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New Research on Protectionism, CON Laws in Alaska and Florida, and FedNow

November 12, 2019

New Protectionism: Still Protectionism and Bad Economics
Veronique de Rugy | Policy Brief
Senior research fellow Veronique de Rugy’s latest research explores the era of “new protectionism,” exposing unfounded trade fears that have resulted in misguided policy prescriptions. She points to lessons from the past that should guide policy for the future, including examples from the US as well as the recent booming economies of East Asian countries. A misunderstanding of history and economics has created policies hostile to free trade. Putting so-called “fair trade” on a pedestal neglects the fallacies of  this approach and overlooks the many benefits of embracing comparative advantage. De Rugy points out the problems with tariffs, subsidies and quotas and concludes that historical trends show

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New Research on Import Restrictions and V2I Technology

November 4, 2019

Executive Incentives, Import Restrictions, and Competition
Brian Blank | Working Paper
In his new analysis on import restrictions, Brian Blank writes that tariffs have unexpected beneficiaries. Corporations and their top executives stand to benefit from import restrictions moreso than the domestic businesses and workers for which they are justified. Blank expounds specific import restrictions, like antidumping duties and countervailing duties, and shows the unintended consequences of import duties.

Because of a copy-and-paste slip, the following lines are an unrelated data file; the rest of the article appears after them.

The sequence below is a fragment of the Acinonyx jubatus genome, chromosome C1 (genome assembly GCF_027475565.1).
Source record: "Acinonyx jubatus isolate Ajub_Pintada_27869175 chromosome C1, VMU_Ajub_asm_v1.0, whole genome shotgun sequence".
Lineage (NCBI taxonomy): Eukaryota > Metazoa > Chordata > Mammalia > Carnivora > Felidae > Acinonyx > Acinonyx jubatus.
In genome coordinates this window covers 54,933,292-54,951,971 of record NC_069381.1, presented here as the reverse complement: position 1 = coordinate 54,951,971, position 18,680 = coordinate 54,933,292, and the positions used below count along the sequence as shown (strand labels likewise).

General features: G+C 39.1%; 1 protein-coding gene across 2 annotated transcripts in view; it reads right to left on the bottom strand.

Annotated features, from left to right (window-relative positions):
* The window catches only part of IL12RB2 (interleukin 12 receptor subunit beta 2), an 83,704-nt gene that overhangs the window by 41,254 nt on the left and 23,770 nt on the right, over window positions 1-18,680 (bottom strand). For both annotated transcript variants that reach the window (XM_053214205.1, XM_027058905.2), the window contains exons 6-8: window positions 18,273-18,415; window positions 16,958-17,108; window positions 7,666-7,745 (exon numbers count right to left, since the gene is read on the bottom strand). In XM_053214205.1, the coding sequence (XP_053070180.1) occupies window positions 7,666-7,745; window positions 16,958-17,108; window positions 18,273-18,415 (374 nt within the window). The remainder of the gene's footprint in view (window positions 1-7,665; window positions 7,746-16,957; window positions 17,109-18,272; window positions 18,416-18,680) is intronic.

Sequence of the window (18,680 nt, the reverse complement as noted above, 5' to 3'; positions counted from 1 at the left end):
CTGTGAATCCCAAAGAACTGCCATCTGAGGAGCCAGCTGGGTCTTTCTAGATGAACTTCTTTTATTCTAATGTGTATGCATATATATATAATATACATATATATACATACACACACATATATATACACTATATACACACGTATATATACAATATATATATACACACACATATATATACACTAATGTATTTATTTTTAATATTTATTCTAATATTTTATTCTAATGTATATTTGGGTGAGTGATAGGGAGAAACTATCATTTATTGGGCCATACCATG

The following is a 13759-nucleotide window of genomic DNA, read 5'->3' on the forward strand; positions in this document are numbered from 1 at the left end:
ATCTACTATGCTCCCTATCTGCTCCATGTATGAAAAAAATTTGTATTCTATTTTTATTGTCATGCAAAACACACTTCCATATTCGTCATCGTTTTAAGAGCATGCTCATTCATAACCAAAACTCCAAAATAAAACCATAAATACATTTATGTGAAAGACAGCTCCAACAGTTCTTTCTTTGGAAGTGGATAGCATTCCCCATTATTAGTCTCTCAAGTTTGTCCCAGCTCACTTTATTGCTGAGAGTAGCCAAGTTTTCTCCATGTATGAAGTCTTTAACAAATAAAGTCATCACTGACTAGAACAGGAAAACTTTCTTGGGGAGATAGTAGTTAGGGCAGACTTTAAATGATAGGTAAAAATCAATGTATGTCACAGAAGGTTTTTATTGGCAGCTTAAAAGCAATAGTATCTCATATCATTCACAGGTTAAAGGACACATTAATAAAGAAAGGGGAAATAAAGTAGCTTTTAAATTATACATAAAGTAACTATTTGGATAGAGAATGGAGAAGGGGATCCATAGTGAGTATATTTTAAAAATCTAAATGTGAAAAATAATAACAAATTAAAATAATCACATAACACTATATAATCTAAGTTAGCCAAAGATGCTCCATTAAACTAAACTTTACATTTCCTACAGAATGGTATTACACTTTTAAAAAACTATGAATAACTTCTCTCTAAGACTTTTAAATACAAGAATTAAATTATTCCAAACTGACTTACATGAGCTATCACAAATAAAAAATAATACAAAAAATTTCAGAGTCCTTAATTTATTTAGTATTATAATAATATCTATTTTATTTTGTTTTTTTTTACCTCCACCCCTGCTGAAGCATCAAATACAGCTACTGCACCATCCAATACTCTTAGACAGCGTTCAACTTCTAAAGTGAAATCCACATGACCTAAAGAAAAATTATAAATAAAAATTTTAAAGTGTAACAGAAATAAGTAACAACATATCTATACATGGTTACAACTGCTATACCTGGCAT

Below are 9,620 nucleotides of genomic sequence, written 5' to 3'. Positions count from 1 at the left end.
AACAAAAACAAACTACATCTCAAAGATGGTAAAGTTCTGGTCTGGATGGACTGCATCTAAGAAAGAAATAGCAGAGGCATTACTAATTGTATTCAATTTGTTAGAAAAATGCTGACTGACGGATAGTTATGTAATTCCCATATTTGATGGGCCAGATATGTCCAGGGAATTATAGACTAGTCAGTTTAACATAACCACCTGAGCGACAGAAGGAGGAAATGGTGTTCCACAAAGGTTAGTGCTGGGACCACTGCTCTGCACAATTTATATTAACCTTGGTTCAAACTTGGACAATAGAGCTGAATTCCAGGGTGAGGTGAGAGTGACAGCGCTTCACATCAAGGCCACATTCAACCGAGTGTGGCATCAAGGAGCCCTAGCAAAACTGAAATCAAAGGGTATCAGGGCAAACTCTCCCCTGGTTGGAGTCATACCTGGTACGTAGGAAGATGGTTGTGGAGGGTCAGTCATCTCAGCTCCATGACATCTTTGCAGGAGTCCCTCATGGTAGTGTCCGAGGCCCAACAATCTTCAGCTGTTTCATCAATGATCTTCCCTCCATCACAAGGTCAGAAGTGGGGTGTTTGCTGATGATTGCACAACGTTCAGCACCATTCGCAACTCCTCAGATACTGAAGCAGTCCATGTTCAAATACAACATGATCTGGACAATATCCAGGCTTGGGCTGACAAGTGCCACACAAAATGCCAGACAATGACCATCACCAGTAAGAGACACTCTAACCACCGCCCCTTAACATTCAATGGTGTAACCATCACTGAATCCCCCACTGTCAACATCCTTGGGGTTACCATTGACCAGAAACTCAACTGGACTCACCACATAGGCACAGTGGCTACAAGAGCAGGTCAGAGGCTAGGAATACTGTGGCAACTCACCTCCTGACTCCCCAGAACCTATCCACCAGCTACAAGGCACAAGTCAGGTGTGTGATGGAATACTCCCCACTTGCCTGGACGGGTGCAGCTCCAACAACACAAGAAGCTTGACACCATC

Smart Cities, Dumb Infrastructure
Korok Ray and Brent Skorup | Working Paper
Autonomous vehicles are now shifting from a technological pipe dream to a realistic possibility, but US roadways are not ready to accommodate them. Korok Ray and Brent Skorup write that the US currently lacks the

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New Research on Regulation in Nebraska, the Ex-Im Bank, Rural Health, and Privacy in Technology

October 28, 2019

Cutting Red Tape in Nebraska
James Broughel | Testimony
In the realm of government oversight, some cases may call for regulation, but regulatory accumulation and introducing one regulation after another can have some serious consequences. Before sudden policy changes, regulators should prioritize quantifying regulation in order to get answers on the effects of regulatory policy. Specific reforms mentioned in this testimony are red tape reduction efforts, regulatory reset, and economic analysis requirements, innovative measures which deserve more emphasis. Examining Nebraska shows that they are one of the most well-positioned states to adopt these reforms. 
Comments on the Ex-Im Bank’s Proposed Additionality Criteria
Veronique de Rugy | Public Comments
De Rugy adds new considerations to her

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New Research on Inclusionary Zoning and the Need for Humility in Policymaking

September 23, 2019

Inclusionary Zoning and Housing Market Outcomes
Emily Hamilton | Mercatus Research
Mercatus research fellow Emily Hamilton’s new research paper explores the spheres of exclusionary and inclusionary zoning. Exclusionary zoning gives value to inclusionary zoning density bonuses. Without an underlying regime of exclu­sionary zoning, inclusionary zoning would be a clear tax on new housing construction, so inclusionary zoning can­not alleviate the underlying cause of supply constraints and housing unaffordability. Evidence indicates that inclusionary zoning makes housing less affordable for those not lucky enough to get a subsidized unit.
The Need for Humility in Policymaking
Stefanie Haeffele and Anne Hobson | Book
Regulations impact a wide array of market and social activities that influence